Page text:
Rhonda Miller

Rhonda Miller began as reporter and host for All Things Considered on WKU Public Radio in 2015.  She has worked as Gulf Coast reporter for Mississippi Public Broadcasting, where she won Associated Press, Edward R. Murrow and Green Eyeshade awards for stories on dead sea turtles, health and legal issues arising from the 2010 BP oil spill and homeless veterans.
 
She has worked at Rhode Island Public Radio,  as an intern at WVTF Public Radio in Roanoke, Virginia, and at the South Florida Sun-Sentinel and Pittsburgh Post-Gazette.
 
Rhonda’s freelance work called Writing Into Sound includes stories for Voice of America, WSHU Public Radio in Fairfield, Conn., NPR and AARP Prime Time Radio.
 
She has a master’s degree in media studies from Rhode Island College and a bachelor’s degree in journalism from Boston University.
 
Rhonda enjoys quiet water kayaking, riding her bicycle and folk music. She was a volunteer DJ for Root-N-Branch at WUMD community radio in Dartmouth, Mass.
 

Rhonda Miller, WKYU

The Bowling Green-based International Center of Kentucky is not requesting any refugees from Syria for the next fiscal year. The center’s Executive Director Albert Mbanfu said Syrian refugees are not expected to be approved because the Trump administration considers them a "special concern."

Kentucky Association of Food Banks

The Kentucky Farms to Food Banks program is adding a new source of protein to help families in need get balanced nutrition.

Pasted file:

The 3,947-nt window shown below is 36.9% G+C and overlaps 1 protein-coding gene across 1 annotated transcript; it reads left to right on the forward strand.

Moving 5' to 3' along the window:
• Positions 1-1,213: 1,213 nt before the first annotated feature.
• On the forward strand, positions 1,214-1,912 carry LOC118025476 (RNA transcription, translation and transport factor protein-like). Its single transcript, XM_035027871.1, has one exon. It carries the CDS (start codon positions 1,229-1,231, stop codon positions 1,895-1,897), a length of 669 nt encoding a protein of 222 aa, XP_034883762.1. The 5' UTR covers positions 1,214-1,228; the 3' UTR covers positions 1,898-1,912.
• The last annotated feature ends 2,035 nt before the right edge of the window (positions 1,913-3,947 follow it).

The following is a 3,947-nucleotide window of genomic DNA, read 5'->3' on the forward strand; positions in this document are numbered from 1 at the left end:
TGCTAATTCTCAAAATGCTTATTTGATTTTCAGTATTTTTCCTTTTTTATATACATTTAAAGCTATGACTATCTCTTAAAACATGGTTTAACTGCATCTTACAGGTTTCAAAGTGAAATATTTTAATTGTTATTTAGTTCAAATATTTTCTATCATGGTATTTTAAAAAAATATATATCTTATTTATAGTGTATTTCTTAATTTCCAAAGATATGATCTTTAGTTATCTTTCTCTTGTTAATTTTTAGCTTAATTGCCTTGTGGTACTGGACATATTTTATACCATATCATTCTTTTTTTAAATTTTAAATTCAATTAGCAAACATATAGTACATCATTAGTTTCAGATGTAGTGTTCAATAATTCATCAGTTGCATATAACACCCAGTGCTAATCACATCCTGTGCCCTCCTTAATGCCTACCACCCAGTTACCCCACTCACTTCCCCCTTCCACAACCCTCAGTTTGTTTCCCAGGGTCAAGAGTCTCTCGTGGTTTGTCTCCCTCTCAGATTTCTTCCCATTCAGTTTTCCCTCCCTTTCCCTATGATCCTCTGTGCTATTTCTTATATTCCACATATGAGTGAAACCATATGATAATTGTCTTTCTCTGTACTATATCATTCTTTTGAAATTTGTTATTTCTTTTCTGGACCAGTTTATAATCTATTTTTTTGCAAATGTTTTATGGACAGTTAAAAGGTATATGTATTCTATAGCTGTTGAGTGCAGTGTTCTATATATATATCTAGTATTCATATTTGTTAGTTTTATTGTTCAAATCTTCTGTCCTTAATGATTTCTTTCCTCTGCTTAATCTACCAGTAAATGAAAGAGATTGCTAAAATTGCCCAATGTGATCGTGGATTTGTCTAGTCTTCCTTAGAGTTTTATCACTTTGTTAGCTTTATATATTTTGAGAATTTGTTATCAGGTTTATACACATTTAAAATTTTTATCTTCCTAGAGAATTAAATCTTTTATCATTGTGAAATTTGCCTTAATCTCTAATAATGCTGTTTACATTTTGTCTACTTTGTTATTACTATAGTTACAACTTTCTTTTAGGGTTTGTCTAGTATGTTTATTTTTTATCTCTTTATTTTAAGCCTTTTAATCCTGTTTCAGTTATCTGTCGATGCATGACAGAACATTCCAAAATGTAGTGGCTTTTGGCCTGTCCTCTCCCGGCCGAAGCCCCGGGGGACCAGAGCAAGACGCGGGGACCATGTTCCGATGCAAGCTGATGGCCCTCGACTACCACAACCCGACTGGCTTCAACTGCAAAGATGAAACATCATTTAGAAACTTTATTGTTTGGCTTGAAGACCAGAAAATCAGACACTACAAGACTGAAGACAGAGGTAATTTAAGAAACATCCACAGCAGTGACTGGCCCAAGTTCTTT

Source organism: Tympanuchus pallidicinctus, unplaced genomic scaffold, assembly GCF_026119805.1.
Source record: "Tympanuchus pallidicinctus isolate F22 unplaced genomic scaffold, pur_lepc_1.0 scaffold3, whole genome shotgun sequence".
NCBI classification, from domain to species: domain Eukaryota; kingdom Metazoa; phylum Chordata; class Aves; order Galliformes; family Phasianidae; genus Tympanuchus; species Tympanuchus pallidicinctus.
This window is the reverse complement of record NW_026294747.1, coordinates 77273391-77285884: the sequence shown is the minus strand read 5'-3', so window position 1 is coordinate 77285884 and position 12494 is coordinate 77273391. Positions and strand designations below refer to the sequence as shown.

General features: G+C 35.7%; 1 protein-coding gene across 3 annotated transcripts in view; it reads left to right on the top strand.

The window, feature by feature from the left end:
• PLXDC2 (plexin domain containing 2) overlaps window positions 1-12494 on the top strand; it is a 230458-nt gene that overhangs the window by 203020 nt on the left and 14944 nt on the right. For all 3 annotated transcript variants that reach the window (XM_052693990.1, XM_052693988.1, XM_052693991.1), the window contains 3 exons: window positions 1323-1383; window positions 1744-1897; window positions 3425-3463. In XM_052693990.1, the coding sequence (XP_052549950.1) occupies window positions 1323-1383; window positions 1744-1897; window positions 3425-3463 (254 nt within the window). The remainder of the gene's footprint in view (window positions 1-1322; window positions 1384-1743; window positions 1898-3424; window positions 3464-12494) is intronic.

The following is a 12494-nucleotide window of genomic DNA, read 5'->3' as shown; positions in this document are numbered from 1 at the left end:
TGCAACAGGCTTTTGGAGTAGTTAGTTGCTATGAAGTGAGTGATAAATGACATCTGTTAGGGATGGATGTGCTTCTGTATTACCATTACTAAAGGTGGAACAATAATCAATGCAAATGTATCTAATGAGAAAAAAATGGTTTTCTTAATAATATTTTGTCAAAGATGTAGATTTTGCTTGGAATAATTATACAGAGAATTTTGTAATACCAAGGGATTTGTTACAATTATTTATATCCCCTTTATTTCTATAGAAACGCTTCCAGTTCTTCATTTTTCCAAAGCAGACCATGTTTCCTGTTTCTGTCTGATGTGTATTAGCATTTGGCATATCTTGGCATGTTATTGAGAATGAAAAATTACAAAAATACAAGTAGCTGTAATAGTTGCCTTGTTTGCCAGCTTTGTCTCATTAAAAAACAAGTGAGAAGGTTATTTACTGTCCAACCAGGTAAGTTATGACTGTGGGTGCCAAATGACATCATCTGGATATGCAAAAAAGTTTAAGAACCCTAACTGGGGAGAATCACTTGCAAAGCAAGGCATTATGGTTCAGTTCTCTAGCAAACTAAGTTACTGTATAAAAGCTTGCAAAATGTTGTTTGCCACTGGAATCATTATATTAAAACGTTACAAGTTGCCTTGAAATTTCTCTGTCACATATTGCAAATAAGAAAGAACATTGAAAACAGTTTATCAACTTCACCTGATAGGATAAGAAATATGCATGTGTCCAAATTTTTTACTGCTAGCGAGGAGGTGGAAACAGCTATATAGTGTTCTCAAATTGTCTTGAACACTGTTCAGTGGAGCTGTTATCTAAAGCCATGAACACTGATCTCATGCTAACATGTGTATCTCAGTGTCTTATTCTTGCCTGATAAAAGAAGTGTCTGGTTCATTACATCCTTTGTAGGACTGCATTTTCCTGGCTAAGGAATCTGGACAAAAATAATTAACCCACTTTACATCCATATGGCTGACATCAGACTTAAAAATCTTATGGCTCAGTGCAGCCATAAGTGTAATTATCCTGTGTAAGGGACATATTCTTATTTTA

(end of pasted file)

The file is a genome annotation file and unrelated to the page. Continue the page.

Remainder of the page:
International Bluegrass Music Center

An Evansville construction company is getting a second chance on a showcase project for Kentucky’s signature music. Danco Construction has been awarded the contract for the International Bluegrass Music Center.

Credit Flickr/Creative Commons/ Gertrude K

  Purple flowers that look like they could be a cover crop in many fields in Kentucky and Indiana are more than flowering weeds.   An agriculture extension agent says those purple blooms are a sign of climate change the increasingly unpredictable weather that farmers have to deal with.

Rhonda Miller, WKYU

A handful of southern Kentucky activists rallied at the Bowling Green office of U.S. Senator Rand Paul in support of a national campaign to urge the Senate Foreign Relations Committee to establish an independent investigation into Russian interference in the 2016 presidential election. Rand Paul is a member of that committee.

via March for Science Bowling Green, KY, Facebook

Bowling Green organizers are planning a local March for Science in support of the national event on April 22, which is Earth Day.

Owensboro Public Schools

 Owensboro Public Schools would be hit with a cut of $1 million  a year if the proposed federal budget is approved.

Nick Brake, Superintendent of Owensboro Public Schools, was in Washington, D.C. during this past week meeting with the region’s Congressional delegation. He said he urged legislators to maintain critical funding for education.

ALAN WARREN, via WKYU

The International Bluegrass Music Museum in Owensboro has received an extensive collection of bluegrass CDs, LPs, cassette tapes, books and recorded radio shows.

Alexander Korzh, 123RF Stock Photo

The new report by the nonpartisan Congressional Budget Office predicts that 24 million Americans would be without health insurance in the next 10 years if the current Republican proposal to replace the Affordable Care Act is approved. 

visitohiocountyky.com

A groundbreaking has been set for the Bill Monroe Museum in west Kentucky. 

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